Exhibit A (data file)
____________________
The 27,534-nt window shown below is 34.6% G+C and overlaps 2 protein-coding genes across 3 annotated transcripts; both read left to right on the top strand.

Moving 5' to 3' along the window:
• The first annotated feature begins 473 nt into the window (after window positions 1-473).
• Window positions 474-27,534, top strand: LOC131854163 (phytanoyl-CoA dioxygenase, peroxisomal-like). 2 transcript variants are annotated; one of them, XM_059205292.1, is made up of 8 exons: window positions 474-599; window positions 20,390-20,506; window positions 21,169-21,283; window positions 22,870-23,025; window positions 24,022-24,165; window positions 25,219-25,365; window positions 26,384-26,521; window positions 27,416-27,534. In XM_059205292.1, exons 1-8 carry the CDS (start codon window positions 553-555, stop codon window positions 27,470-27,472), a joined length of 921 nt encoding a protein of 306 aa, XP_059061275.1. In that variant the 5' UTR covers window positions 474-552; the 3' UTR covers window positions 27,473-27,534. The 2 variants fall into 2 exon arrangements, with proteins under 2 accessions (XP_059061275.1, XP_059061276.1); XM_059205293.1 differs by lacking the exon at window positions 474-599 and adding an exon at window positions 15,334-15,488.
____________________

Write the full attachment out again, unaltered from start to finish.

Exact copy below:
The 27,534-nt window shown below is 34.6% G+C and overlaps 2 protein-coding genes across 3 annotated transcripts; both read left to right on the top strand.

Moving 5' to 3' along the window:
• The first annotated feature begins 473 nt into the window (after window positions 1-473).
• Window positions 474-27,534, top strand: LOC131854163 (phytanoyl-CoA dioxygenase, peroxisomal-like). 2 transcript variants are annotated; one of them, XM_059205292.1, is made up of 8 exons: window positions 474-599; window positions 20,390-20,506; window positions 21,169-21,283; window positions 22,870-23,025; window positions 24,022-24,165; window positions 25,219-25,365; window positions 26,384-26,521; window positions 27,416-27,534. In XM_059205292.1, exons 1-8 carry the CDS (start codon window positions 553-555, stop codon window positions 27,470-27,472), a joined length of 921 nt encoding a protein of 306 aa, XP_059061275.1. In that variant the 5' UTR covers window positions 474-552; the 3' UTR covers window positions 27,473-27,534. The 2 variants fall into 2 exon arrangements, with proteins under 2 accessions (XP_059061275.1, XP_059061276.1); XM_059205293.1 differs by lacking the exon at window positions 474-599 and adding an exon at window positions 15,334-15,488.